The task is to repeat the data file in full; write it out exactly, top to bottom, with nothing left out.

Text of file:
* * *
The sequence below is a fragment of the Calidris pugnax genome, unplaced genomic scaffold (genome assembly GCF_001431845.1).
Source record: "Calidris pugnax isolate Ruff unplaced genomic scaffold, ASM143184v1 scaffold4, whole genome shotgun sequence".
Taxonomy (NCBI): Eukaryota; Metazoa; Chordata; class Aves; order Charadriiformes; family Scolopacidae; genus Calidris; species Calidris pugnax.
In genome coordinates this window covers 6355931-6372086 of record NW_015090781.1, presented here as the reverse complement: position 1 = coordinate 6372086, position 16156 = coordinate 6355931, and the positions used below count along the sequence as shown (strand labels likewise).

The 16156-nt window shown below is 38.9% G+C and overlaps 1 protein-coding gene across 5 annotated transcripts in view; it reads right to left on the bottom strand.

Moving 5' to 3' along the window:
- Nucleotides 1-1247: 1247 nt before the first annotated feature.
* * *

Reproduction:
The sequence below is a fragment of the Calidris pugnax genome, unplaced genomic scaffold (genome assembly GCF_001431845.1).
Source record: "Calidris pugnax isolate Ruff unplaced genomic scaffold, ASM143184v1 scaffold4, whole genome shotgun sequence".
Taxonomy (NCBI): Eukaryota; Metazoa; Chordata; class Aves; order Charadriiformes; family Scolopacidae; genus Calidris; species Calidris pugnax.
In genome coordinates this window covers 6355931-6372086 of record NW_015090781.1, presented here as the reverse complement: position 1 = coordinate 6372086, position 16156 = coordinate 6355931, and the positions used below count along the sequence as shown (strand labels likewise).

The 16156-nt window shown below is 38.9% G+C and overlaps 1 protein-coding gene across 5 annotated transcripts in view; it reads right to left on the bottom strand.

Moving 5' to 3' along the window:
- Nucleotides 1-1247: 1247 nt before the first annotated feature.